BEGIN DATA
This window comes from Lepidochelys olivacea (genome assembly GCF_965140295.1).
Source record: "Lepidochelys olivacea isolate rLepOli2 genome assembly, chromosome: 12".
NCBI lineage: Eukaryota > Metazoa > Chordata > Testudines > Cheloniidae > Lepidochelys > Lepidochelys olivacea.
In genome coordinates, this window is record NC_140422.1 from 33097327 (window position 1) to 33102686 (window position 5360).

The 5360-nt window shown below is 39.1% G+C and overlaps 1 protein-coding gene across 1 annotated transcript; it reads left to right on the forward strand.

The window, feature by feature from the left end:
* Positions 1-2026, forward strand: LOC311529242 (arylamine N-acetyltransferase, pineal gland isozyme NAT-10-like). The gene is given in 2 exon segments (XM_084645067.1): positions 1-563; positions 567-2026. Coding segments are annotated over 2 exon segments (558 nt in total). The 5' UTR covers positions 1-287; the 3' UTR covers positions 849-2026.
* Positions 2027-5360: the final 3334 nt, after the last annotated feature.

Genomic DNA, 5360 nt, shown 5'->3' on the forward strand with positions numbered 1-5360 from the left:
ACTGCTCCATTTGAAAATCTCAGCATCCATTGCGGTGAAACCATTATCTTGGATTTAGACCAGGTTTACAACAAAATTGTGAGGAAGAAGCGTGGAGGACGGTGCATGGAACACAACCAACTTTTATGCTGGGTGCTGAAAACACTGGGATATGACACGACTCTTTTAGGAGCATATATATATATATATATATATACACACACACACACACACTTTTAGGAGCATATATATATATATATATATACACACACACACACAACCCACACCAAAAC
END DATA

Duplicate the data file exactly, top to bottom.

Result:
This window comes from Lepidochelys olivacea (genome assembly GCF_965140295.1).
Source record: "Lepidochelys olivacea isolate rLepOli2 genome assembly, chromosome: 12".
NCBI lineage: Eukaryota > Metazoa > Chordata > Testudines > Cheloniidae > Lepidochelys > Lepidochelys olivacea.
In genome coordinates, this window is record NC_140422.1 from 33097327 (window position 1) to 33102686 (window position 5360).

The 5360-nt window shown below is 39.1% G+C and overlaps 1 protein-coding gene across 1 annotated transcript; it reads left to right on the forward strand.

The window, feature by feature from the left end:
* Positions 1-2026, forward strand: LOC311529242 (arylamine N-acetyltransferase, pineal gland isozyme NAT-10-like). The gene is given in 2 exon segments (XM_084645067.1): positions 1-563; positions 567-2026. Coding segments are annotated over 2 exon segments (558 nt in total). The 5' UTR covers positions 1-287; the 3' UTR covers positions 849-2026.
* Positions 2027-5360: the final 3334 nt, after the last annotated feature.

Genomic DNA, 5360 nt, shown 5'->3' on the forward strand with positions numbered 1-5360 from the left:
ACTGCTCCATTTGAAAATCTCAGCATCCATTGCGGTGAAACCATTATCTTGGATTTAGACCAGGTTTACAACAAAATTGTGAGGAAGAAGCGTGGAGGACGGTGCATGGAACACAACCAACTTTTATGCTGGGTGCTGAAAACACTGGGATATGACACGACTCTTTTAGGAGCATATATATATATATATATATATACACACACACACACACACTTTTAGGAGCATATATATATATATATATATACACACACACACACAACCCACACCAAAAC